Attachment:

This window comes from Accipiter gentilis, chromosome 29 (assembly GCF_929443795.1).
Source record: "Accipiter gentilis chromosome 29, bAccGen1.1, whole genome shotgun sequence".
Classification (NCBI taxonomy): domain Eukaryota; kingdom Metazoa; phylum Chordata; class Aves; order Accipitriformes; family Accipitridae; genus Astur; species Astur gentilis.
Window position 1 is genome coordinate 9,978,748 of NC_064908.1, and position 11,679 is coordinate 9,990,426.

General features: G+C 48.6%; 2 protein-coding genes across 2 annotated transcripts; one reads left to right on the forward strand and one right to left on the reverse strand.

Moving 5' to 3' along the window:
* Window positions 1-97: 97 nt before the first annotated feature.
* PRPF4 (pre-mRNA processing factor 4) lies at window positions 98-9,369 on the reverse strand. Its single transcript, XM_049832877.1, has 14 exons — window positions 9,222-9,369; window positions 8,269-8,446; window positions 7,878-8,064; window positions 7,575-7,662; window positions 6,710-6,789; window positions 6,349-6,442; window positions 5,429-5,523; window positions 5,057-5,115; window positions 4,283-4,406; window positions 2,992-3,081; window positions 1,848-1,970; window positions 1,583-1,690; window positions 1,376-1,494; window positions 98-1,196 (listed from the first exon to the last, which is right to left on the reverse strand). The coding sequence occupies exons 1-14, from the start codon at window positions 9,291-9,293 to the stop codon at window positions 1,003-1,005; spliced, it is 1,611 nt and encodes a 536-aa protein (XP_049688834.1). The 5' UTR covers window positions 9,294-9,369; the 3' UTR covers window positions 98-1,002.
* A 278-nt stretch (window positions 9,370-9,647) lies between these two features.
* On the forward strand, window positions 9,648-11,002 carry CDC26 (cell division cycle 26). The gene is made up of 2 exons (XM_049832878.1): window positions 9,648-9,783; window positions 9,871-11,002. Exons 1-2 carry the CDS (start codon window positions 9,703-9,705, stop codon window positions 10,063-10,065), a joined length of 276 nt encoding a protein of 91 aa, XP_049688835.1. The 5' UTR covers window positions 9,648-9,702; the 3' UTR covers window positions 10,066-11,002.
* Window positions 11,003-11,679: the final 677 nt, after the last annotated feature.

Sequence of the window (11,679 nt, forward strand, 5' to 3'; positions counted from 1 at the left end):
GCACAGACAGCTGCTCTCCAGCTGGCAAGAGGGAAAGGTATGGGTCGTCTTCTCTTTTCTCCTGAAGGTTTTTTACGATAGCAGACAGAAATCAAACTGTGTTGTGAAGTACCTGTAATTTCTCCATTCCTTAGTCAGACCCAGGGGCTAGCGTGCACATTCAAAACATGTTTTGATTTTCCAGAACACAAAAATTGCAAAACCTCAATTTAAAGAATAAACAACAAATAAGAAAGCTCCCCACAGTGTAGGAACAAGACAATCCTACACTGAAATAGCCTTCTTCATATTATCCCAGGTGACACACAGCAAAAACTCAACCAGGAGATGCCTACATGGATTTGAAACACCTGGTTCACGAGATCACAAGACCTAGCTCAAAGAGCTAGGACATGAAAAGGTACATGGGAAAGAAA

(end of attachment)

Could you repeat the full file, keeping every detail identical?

This window comes from Accipiter gentilis, chromosome 29 (assembly GCF_929443795.1).
Source record: "Accipiter gentilis chromosome 29, bAccGen1.1, whole genome shotgun sequence".
Classification (NCBI taxonomy): domain Eukaryota; kingdom Metazoa; phylum Chordata; class Aves; order Accipitriformes; family Accipitridae; genus Astur; species Astur gentilis.
Window position 1 is genome coordinate 9,978,748 of NC_064908.1, and position 11,679 is coordinate 9,990,426.

General features: G+C 48.6%; 2 protein-coding genes across 2 annotated transcripts; one reads left to right on the forward strand and one right to left on the reverse strand.

Moving 5' to 3' along the window:
* Window positions 1-97: 97 nt before the first annotated feature.
* PRPF4 (pre-mRNA processing factor 4) lies at window positions 98-9,369 on the reverse strand. Its single transcript, XM_049832877.1, has 14 exons — window positions 9,222-9,369; window positions 8,269-8,446; window positions 7,878-8,064; window positions 7,575-7,662; window positions 6,710-6,789; window positions 6,349-6,442; window positions 5,429-5,523; window positions 5,057-5,115; window positions 4,283-4,406; window positions 2,992-3,081; window positions 1,848-1,970; window positions 1,583-1,690; window positions 1,376-1,494; window positions 98-1,196 (listed from the first exon to the last, which is right to left on the reverse strand). The coding sequence occupies exons 1-14, from the start codon at window positions 9,291-9,293 to the stop codon at window positions 1,003-1,005; spliced, it is 1,611 nt and encodes a 536-aa protein (XP_049688834.1). The 5' UTR covers window positions 9,294-9,369; the 3' UTR covers window positions 98-1,002.
* A 278-nt stretch (window positions 9,370-9,647) lies between these two features.
* On the forward strand, window positions 9,648-11,002 carry CDC26 (cell division cycle 26). The gene is made up of 2 exons (XM_049832878.1): window positions 9,648-9,783; window positions 9,871-11,002. Exons 1-2 carry the CDS (start codon window positions 9,703-9,705, stop codon window positions 10,063-10,065), a joined length of 276 nt encoding a protein of 91 aa, XP_049688835.1. The 5' UTR covers window positions 9,648-9,702; the 3' UTR covers window positions 10,066-11,002.
* Window positions 11,003-11,679: the final 677 nt, after the last annotated feature.

Sequence of the window (11,679 nt, forward strand, 5' to 3'; positions counted from 1 at the left end):
GCACAGACAGCTGCTCTCCAGCTGGCAAGAGGGAAAGGTATGGGTCGTCTTCTCTTTTCTCCTGAAGGTTTTTTACGATAGCAGACAGAAATCAAACTGTGTTGTGAAGTACCTGTAATTTCTCCATTCCTTAGTCAGACCCAGGGGCTAGCGTGCACATTCAAAACATGTTTTGATTTTCCAGAACACAAAAATTGCAAAACCTCAATTTAAAGAATAAACAACAAATAAGAAAGCTCCCCACAGTGTAGGAACAAGACAATCCTACACTGAAATAGCCTTCTTCATATTATCCCAGGTGACACACAGCAAAAACTCAACCAGGAGATGCCTACATGGATTTGAAACACCTGGTTCACGAGATCACAAGACCTAGCTCAAAGAGCTAGGACATGAAAAGGTACATGGGAAAGAAA